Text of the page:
A Natural History is a drift through a disaster landscape that is anything but natural. Trees, gardens, drumlins and landscape designs are on the route, as are charcoal, smoke, and a shattered school.

“Rosemary is a symbol of remembrance. Lavender brings a calming effect. Brambles are for remorse”.

The route is a suggestion, but feel free to wander and explore. You may contribute your own photos, videos and comments along the way.

Stay safe in the debris field.

See Drift

Across the Narrows

Catastrophes of colonization and war.

Although the trauma caused by the explosion in Halifax harbour is barely visible today, with few markers or official commemorations within the core of the most devastated areas, it continues to reverberate, shaping our identities and communities, and our future.

Across the Narrows, locations in the North Dartmouth communities of Turtle Grove, Tufts Cove and Shannon Park embody stories of devastation wrought by colonization and war time catastrophe. Although the 1917 population on this side of the harbour was much smaller than Halifax’s, the devastation was just as significant, as was the reconstruction effort.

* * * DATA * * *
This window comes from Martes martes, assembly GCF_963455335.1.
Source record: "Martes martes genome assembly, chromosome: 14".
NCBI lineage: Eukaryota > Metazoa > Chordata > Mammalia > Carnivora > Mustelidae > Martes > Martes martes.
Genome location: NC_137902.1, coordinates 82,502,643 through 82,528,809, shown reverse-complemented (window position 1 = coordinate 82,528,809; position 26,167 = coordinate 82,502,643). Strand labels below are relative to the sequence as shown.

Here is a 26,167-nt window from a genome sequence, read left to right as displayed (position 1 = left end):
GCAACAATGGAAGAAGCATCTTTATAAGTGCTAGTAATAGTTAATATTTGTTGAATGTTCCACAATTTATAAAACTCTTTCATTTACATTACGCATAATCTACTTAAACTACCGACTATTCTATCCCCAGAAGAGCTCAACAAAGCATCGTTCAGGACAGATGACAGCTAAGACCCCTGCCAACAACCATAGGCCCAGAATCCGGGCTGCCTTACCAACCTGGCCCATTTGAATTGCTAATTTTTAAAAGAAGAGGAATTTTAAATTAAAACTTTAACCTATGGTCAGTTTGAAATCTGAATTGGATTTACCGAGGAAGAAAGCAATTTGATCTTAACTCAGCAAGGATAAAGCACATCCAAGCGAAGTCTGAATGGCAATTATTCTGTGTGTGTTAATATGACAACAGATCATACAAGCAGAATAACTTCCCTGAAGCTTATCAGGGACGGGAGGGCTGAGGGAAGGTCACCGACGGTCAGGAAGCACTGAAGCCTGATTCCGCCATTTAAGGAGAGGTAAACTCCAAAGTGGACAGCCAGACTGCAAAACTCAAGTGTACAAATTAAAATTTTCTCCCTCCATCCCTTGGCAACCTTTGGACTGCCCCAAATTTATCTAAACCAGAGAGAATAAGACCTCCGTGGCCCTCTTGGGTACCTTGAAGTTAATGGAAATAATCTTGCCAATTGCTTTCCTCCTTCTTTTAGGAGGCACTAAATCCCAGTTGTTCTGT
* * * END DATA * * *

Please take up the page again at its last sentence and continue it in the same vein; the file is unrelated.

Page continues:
The route is a suggestion, but feel free to wander and explore. You may contribute your own photos, videos and comments along the way. Stay safe in the debris field.

See Drift

WhistleBlowing

Retracing the ships’ passages from the mouth of the harbour to the Bedford Basin.